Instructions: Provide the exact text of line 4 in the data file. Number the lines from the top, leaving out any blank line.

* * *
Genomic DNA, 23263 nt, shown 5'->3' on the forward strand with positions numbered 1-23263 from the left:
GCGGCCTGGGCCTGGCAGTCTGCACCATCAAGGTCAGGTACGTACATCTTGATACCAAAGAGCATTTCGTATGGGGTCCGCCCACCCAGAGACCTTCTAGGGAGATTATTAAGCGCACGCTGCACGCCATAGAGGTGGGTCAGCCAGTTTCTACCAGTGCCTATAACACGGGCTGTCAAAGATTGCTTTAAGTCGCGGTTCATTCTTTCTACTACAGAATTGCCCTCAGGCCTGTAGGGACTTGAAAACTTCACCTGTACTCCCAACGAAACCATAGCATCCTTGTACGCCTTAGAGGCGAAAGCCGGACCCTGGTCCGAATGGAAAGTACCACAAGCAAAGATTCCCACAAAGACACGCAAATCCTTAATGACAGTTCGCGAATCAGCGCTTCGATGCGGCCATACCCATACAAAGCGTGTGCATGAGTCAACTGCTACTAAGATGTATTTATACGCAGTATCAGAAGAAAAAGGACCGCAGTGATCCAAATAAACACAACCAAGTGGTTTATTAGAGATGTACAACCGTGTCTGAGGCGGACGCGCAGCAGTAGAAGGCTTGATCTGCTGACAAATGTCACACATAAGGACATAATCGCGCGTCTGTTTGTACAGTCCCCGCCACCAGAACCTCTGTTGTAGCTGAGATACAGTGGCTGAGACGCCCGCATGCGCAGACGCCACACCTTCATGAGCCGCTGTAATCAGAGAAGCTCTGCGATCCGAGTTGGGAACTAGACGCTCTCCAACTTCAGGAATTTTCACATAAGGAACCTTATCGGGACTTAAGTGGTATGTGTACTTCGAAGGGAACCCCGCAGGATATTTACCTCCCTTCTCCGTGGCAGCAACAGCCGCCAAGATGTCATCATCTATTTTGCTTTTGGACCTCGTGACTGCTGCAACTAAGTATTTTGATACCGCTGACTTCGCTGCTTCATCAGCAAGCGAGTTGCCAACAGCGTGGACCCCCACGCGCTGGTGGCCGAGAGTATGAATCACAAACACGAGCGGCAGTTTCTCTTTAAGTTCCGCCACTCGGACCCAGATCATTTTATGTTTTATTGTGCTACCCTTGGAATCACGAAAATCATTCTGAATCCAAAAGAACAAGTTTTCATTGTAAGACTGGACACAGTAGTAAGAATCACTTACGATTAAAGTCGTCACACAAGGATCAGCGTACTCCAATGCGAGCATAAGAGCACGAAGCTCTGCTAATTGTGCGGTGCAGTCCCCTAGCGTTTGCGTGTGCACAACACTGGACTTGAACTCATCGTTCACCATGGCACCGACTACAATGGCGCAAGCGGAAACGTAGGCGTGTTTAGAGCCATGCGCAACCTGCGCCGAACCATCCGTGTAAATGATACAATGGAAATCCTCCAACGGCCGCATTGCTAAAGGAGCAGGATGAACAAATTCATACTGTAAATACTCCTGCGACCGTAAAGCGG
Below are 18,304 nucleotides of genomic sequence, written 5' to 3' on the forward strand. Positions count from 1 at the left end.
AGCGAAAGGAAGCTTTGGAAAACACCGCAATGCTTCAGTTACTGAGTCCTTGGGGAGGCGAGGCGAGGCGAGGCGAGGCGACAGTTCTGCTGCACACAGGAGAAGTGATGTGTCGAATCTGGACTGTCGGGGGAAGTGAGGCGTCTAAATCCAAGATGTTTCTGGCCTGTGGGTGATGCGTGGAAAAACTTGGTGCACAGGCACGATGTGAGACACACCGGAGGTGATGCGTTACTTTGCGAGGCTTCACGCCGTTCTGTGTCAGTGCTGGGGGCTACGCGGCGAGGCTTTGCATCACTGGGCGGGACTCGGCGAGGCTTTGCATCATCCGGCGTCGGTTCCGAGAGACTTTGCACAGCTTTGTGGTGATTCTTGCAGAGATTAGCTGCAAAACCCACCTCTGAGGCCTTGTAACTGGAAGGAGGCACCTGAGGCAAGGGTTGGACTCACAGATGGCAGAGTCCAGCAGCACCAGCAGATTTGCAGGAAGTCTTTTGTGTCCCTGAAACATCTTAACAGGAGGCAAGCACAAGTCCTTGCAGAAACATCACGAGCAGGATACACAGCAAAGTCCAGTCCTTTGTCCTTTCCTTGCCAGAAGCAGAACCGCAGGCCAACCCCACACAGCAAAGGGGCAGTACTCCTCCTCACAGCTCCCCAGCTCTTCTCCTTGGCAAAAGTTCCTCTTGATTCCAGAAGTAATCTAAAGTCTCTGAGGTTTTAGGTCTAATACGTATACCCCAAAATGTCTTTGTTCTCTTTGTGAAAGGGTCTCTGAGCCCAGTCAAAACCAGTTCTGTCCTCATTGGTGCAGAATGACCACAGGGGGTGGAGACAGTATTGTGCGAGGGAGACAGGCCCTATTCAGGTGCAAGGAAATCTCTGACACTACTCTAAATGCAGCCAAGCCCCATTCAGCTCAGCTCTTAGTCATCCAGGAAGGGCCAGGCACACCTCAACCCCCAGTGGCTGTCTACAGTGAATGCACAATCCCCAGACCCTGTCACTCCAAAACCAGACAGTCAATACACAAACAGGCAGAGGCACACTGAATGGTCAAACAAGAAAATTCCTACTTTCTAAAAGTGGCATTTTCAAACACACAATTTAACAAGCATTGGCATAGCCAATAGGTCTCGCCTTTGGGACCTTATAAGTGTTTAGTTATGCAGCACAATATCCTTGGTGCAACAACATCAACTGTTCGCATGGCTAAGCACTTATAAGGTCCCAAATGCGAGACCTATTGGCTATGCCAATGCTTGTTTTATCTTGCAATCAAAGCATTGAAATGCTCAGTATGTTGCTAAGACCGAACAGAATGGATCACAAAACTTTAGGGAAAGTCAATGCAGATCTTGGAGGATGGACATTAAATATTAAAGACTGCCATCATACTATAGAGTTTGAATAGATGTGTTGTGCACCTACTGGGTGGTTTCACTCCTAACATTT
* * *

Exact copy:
AGCGAAAGGAAGCTTTGGAAAACACCGCAATGCTTCAGTTACTGAGTCCTTGGGGAGGCGAGGCGAGGCGAGGCGAGGCGACAGTTCTGCTGCACACAGGAGAAGTGATGTGTCGAATCTGGACTGTCGGGGGAAGTGAGGCGTCTAAATCCAAGATGTTTCTGGCCTGTGGGTGATGCGTGGAAAAACTTGGTGCACAGGCACGATGTGAGACACACCGGAGGTGATGCGTTACTTTGCGAGGCTTCACGCCGTTCTGTGTCAGTGCTGGGGGCTACGCGGCGAGGCTTTGCATCACTGGGCGGGACTCGGCGAGGCTTTGCATCATCCGGCGTCGGTTCCGAGAGACTTTGCACAGCTTTGTGGTGATTCTTGCAGAGATTAGCTGCAAAACCCACCTCTGAGGCCTTGTAACTGGAAGGAGGCACCTGAGGCAAGGGTTGGACTCACAGATGGCAGAGTCCAGCAGCACCAGCAGATTTGCAGGAAGTCTTTTGTGTCCCTGAAACATCTTAACAGGAGGCAAGCACAAGTCCTTGCAGAAACATCACGAGCAGGATACACAGCAAAGTCCAGTCCTTTGTCCTTTCCTTGCCAGAAGCAGAACCGCAGGCCAACCCCACACAGCAAAGGGGCAGTACTCCTCCTCACAGCTCCCCAGCTCTTCTCCTTGGCAAAAGTTCCTCTTGATTCCAGAAGTAATCTAAAGTCTCTGAGGTTTTAGGTCTAATACGTATACCCCAAAATGTCTTTGTTCTCTTTGTGAAAGGGTCTCTGAGCCCAGTCAAAACCAGTTCTGTCCTCATTGGTGCAGAATGACCACAGGGGGTGGAGACAGTATTGTGCGAGGGAGACAGGCCCTATTCAGGTGCAAGGAAATCTCTGACACTACTCTAAATGCAGCCAAGCCCCATTCAGCTCAGCTCTTAGTCATCCAGGAAGGGCCAGGCACACCTCAACCCCCAGTGGCTGTCTACAGTGAATGCACAATCCCCAGACCCTGTCACTCCAAAACCAGACAGTCAATACACAAACAGGCAGAGGCACACTGAATGGTCAAACAAGAAAATTCCTACTTTCTAAAAGTGGCATTTTCAAACACACAATTTAACAAGCATTGGCATAGCCAATAGGTCTCGCCTTTGGGACCTTATAAGTGTTTAGTTATGCAGCACAATATCCTTGGTGCAACAACATCAACTGTTCGCATGGCTAAGCACTTATAAGGTCCCAAATGCGAGACCTATTGGCTATGCCAATGCTTGTTTTATCTTGCAATCAAAGCATTGAAATGCTCAGTATGTTGCTAAGACCGAACAGAATGGATCACAAAACTTTAGGGAAAGTCAATGCAGATCTTGGAGGATGGACATTAAATATTAAAGACTGCCATCATACTATAGAGTTTGAATAGATGTGTTGTGCACCTACTGGGTGGTTTCACTCCTAACATTT